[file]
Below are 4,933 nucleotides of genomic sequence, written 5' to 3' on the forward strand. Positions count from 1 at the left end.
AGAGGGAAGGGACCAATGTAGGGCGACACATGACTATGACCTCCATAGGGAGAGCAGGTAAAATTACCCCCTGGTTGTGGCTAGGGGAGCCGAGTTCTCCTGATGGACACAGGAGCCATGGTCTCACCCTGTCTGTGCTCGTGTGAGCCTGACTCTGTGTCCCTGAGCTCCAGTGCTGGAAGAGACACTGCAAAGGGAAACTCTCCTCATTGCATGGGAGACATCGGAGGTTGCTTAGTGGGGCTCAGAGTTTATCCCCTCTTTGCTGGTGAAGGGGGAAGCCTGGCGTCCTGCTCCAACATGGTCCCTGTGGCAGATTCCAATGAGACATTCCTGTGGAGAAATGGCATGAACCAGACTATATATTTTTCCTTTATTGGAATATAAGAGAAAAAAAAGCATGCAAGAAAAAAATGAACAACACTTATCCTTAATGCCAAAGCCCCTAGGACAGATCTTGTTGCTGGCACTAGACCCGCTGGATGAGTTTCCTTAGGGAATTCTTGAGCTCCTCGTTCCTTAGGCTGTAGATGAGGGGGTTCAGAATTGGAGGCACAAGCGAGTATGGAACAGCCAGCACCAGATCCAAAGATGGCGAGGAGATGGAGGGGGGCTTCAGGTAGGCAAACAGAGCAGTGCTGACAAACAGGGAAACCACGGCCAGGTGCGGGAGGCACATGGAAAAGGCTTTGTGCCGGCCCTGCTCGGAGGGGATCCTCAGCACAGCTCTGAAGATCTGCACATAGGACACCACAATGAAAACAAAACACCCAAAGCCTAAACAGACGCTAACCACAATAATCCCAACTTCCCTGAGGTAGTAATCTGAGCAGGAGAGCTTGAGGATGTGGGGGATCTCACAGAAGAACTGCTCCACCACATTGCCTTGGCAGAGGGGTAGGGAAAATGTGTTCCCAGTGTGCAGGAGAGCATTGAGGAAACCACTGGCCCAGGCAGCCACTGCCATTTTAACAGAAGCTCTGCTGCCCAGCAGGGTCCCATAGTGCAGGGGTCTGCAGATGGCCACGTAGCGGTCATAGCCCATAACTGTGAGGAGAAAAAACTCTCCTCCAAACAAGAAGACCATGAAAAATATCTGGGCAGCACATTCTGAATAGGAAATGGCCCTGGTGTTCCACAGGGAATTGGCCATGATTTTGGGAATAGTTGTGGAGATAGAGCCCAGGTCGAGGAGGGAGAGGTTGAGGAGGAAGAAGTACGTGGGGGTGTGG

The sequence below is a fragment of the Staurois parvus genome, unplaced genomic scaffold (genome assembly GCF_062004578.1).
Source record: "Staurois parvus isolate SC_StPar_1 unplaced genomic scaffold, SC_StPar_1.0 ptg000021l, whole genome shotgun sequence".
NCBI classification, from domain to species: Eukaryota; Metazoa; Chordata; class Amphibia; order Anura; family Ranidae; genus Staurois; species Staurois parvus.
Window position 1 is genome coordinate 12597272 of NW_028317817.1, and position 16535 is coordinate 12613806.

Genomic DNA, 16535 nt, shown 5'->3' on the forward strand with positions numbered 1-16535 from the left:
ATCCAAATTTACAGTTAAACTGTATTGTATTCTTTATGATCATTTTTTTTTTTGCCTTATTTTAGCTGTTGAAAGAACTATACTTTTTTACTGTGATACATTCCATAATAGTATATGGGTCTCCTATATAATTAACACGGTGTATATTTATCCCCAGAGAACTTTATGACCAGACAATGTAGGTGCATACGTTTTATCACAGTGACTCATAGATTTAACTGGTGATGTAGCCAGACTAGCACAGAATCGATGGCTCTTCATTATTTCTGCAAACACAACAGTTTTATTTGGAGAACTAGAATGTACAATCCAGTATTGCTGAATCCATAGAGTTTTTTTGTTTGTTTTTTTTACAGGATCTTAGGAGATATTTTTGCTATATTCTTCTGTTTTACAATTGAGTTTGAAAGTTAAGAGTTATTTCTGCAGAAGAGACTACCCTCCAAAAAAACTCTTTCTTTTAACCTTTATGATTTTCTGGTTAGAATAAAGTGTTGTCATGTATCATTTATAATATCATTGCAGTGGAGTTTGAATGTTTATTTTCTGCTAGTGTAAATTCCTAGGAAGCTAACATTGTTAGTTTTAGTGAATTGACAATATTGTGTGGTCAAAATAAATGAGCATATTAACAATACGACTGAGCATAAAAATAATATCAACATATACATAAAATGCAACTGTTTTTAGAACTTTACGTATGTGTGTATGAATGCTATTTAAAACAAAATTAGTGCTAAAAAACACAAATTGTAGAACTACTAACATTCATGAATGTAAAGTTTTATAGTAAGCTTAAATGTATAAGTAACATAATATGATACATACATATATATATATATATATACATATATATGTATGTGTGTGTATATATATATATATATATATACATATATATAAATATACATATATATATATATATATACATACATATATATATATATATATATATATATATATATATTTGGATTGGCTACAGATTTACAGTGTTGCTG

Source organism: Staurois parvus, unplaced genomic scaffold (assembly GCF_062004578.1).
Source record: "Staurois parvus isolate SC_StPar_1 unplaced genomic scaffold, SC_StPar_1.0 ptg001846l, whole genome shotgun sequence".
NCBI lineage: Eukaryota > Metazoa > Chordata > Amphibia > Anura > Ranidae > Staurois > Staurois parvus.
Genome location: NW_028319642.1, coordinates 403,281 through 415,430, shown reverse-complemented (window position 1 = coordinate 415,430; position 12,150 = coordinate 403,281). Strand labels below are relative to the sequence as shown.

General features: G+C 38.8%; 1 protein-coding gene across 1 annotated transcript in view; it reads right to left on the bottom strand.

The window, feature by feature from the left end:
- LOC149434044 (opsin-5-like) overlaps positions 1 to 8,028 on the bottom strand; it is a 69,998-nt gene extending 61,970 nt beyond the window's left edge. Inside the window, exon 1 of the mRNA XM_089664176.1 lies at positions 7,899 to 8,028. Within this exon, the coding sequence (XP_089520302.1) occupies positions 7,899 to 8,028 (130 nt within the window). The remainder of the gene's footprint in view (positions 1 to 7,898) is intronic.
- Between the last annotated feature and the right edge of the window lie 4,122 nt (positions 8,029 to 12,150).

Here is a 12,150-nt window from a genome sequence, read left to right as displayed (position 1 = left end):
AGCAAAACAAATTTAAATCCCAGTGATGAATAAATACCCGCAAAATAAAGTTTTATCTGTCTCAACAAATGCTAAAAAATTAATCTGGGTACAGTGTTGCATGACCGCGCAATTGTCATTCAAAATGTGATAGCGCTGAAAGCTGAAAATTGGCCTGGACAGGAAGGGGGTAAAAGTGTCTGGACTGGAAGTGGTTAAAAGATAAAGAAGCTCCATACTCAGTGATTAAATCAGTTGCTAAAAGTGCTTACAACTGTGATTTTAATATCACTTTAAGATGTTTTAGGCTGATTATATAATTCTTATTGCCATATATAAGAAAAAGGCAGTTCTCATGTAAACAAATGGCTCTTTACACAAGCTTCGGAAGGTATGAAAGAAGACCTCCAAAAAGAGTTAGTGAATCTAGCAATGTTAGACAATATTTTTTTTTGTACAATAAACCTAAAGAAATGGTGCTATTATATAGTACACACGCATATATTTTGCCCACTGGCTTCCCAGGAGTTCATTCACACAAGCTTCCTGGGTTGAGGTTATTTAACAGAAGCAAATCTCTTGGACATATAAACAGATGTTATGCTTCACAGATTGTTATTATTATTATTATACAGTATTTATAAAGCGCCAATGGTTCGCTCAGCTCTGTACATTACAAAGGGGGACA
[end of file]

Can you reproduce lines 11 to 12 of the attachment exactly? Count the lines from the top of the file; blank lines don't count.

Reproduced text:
NCBI lineage: Eukaryota > Metazoa > Chordata > Amphibia > Anura > Ranidae > Staurois > Staurois parvus.
Genome location: NW_028319642.1, coordinates 403,281 through 415,430, shown reverse-complemented (window position 1 = coordinate 415,430; position 12,150 = coordinate 403,281). Strand labels below are relative to the sequence as shown.